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Cubic to take part in Canadian security pilot

Posted on January 9, 2011

Cubic Security Systems, a subsidiary of Cubic Corp., is providing an advanced fare media-based real-time threat detection technology to help law enforcement teams to identify and respond to threats from chemical, radiological and explosive weapons in public transit settings under a Canadian government-funded pilot program to be launched this year in Edmonton.

Cubic demonstrated a preproduction prototype of its Clear-Use molecularly imprinted polymer optical explosives and radiological detection system during the 2011 SecureTech public safety and security conference held in October.

Cubic's solution, which includes both radiological and explosives detection sensors and a back-end central command security software system, detected radioactive test isotopes and highly diluted TNT and established simulated threat alerts to the command and control center and wireless smartphones during the event. Canadian authorities will begin testing the concept at Edmonton's Churchill station in late March 2012.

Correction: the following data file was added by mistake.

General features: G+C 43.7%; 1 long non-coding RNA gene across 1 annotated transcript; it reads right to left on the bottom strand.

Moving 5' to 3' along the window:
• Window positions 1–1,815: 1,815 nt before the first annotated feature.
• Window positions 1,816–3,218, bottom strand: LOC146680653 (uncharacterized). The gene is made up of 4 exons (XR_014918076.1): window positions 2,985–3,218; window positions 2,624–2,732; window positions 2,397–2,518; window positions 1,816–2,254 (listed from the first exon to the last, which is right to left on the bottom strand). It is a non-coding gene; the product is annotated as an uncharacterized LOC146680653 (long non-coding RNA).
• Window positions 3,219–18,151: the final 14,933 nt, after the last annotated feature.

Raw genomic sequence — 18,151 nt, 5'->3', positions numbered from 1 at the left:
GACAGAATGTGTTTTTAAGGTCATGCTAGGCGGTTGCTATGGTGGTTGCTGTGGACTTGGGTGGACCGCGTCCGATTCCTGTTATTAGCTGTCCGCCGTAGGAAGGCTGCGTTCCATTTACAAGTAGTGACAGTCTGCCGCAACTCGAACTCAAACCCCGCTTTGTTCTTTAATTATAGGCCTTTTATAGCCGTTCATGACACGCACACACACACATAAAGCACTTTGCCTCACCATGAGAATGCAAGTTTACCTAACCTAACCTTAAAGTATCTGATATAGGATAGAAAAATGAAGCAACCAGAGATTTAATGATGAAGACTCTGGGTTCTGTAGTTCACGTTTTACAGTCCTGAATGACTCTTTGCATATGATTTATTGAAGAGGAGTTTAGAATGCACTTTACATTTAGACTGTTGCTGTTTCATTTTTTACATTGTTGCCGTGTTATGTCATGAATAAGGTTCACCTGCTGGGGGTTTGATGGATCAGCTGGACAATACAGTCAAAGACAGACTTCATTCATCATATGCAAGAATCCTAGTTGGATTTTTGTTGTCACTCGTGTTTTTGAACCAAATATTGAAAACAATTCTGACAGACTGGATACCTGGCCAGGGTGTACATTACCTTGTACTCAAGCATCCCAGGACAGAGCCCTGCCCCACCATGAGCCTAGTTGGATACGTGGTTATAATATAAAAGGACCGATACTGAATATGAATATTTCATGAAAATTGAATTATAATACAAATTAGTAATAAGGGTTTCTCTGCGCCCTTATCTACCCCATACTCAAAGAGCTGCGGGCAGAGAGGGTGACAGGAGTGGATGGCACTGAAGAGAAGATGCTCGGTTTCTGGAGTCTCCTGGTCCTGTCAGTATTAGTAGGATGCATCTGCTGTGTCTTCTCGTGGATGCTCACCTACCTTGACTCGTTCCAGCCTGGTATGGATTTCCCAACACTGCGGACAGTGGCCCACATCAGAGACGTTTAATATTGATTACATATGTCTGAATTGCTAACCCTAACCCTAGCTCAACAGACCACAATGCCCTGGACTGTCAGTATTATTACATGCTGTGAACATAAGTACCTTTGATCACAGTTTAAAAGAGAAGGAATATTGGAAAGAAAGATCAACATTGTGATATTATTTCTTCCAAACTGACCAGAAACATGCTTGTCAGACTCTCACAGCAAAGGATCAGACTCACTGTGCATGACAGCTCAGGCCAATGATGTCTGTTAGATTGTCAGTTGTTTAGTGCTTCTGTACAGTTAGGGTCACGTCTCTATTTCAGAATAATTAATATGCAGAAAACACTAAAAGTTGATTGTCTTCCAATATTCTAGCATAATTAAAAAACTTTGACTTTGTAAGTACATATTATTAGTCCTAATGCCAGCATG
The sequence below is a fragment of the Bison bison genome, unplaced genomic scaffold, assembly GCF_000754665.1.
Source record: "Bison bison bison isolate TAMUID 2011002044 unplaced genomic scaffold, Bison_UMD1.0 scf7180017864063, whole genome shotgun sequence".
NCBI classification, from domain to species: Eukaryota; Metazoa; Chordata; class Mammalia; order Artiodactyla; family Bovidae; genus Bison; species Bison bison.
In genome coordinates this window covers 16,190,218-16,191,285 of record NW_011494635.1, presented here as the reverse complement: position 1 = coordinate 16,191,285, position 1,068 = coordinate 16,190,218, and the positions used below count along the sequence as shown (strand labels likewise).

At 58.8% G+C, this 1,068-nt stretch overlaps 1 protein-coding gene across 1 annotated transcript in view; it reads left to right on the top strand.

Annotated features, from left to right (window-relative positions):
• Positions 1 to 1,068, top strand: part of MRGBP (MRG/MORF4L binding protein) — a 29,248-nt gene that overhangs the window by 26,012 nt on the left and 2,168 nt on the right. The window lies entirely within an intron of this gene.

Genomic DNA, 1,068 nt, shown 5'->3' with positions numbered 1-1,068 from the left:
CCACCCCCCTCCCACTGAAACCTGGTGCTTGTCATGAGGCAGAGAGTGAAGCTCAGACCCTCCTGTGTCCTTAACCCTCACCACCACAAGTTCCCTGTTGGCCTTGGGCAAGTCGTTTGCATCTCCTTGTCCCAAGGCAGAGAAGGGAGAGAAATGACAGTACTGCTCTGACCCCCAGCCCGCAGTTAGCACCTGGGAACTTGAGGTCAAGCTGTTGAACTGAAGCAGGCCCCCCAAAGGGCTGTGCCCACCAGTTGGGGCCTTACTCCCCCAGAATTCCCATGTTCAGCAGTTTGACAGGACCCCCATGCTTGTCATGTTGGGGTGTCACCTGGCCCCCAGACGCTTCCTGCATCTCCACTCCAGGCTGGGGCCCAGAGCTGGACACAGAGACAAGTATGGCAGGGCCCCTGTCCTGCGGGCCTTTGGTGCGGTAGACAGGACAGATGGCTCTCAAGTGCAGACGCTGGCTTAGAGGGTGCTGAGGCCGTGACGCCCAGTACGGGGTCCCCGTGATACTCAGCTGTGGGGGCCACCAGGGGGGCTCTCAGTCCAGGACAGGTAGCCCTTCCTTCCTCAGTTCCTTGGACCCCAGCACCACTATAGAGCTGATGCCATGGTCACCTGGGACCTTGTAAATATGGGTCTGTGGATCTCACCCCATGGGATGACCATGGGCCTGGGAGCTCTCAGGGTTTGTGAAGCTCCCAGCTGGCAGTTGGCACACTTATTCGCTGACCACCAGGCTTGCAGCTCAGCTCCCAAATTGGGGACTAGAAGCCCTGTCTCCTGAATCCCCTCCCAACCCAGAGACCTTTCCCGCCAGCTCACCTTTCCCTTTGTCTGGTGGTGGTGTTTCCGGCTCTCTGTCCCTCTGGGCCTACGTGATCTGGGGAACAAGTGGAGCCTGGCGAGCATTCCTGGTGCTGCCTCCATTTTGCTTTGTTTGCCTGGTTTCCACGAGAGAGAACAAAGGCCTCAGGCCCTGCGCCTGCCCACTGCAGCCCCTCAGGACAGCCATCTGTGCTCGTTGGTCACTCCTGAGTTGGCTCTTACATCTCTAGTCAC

The Edmonton pilot is administered by Health Canada with Canadian Public Works as the contracting authority, and the Edmonton Transit System serving as the test coordinator. Funding for this project was provided through the CRTI, a program led by the Defence R&D Canada — Centre for Security Science on behalf of the federal science and technology community. As part of the 12-month program, Cubic Security Systems will install and integrate radiological and explosives detection technologies within public transit ticket vending and validation machines at the Churchill station under contract to the Canadian firm Mobile Detect Inc.

Cubic-modified ticket validators at the station will have the capability to scan and read color changes on the molecularly imprinted polymer coating to detect potential threats, then link with Mobile Detect's monitoring and reporting software to transmit threat information in real time to law enforcement via high-speed wired and wireless networks. Molecularly imprinted polymer is applied onto an adhesive tape provided by Raptor Detection Technologies of Maryland.

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